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Behaviorism is the science of behavior. It focuses solely on observable behavior. It is a major perspective in today's psychology, and also aided in the development of other perspectives, such as cognitive psychology. John Broadus Watson is known as the "father of behaviorism" due to his research associated with behaviorism in the early 1900s.

Watson had read Ivan Pavlov's work and believed that conditioning may form the basis of his new perspective. He was also aware of Sigmund Freud's work, but Watson believed that behavior is learned, not stemmed from unconscious motivation. Watson believed that phobias are learned through conditioning, and he wanted to prove this. He took a baby named "Little Albert," who was taught to fear a white rat. Watson successfully achieved this reaction by making a loud noise every time the infant saw the rat. Finally, the mere sight of the rat caused Little Albert to cry. The baby later appeared to fear other fuzzy things such as a rabbit, a dog, and a coat.[1]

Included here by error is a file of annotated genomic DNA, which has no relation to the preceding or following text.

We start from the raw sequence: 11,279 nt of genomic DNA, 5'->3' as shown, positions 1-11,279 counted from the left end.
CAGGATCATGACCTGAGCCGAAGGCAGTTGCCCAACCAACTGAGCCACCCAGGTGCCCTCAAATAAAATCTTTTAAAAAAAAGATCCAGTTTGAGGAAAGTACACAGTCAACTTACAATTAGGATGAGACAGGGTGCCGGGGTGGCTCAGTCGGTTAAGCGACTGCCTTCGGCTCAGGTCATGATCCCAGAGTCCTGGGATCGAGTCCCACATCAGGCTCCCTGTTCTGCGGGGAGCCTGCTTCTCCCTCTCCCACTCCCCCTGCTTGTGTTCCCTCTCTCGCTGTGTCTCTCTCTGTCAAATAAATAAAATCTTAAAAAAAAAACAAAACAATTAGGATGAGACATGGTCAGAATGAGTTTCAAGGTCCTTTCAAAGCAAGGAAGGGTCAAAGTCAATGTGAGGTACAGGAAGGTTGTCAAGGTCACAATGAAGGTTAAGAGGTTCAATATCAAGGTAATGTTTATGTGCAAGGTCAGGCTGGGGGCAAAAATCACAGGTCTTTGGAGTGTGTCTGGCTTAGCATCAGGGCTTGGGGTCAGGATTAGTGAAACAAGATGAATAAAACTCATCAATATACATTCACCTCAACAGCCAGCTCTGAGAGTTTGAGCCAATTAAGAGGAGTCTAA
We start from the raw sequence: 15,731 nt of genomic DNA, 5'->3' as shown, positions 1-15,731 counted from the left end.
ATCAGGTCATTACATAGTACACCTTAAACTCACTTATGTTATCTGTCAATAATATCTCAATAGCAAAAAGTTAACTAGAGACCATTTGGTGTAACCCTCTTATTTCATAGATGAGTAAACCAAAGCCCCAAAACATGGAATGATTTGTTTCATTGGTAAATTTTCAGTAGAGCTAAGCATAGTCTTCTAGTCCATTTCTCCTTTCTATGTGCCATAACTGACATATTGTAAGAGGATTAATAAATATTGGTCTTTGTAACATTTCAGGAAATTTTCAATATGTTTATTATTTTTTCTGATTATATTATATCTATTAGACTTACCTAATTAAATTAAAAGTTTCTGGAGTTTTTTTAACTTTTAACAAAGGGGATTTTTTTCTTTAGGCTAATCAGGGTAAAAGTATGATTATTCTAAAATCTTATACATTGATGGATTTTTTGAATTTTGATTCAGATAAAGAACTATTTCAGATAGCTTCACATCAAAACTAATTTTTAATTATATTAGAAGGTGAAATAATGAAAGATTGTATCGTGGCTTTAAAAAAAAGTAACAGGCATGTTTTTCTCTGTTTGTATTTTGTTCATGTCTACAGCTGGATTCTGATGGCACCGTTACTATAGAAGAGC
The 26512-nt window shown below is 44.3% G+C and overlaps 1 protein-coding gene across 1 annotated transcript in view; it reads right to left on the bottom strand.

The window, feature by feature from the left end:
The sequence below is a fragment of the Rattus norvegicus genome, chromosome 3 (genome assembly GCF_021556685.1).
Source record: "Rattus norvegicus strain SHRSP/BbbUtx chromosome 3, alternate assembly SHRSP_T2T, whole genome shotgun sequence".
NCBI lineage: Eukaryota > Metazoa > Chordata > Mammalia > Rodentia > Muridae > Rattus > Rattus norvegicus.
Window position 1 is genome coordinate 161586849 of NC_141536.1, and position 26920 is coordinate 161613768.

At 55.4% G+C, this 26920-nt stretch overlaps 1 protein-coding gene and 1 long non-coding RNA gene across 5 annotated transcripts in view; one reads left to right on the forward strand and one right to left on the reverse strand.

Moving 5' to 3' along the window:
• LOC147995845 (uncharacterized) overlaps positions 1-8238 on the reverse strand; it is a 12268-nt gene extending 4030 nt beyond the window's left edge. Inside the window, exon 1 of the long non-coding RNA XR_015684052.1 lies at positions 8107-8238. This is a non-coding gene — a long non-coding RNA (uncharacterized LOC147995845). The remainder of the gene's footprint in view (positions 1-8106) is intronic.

Watson was determined to prove that all behavior was a result of a stimulus-response relationship. A student replicated this experiment with another child, "Little Peter." This student, Mary Cover Jones, under Watson's supervision, successfully conditioned the baby to be afraid of a white rabbit. She then counterconditioned Peter by exposing him to the rabbit at a distance while he was eating food that he liked. Each day, they continued this, but instead bringing the rabbit closer each time until Peter was no longer fearful of it.[2]


  1. Ciccarelli, Saundra K., and J. Noland White. Psychology. 3rd ed., Pearson, 2012.
  2. Jones M.C. (1924). A laboratory study of fear: The case of Peter. Pedagogical Seminary, 31, 308-315.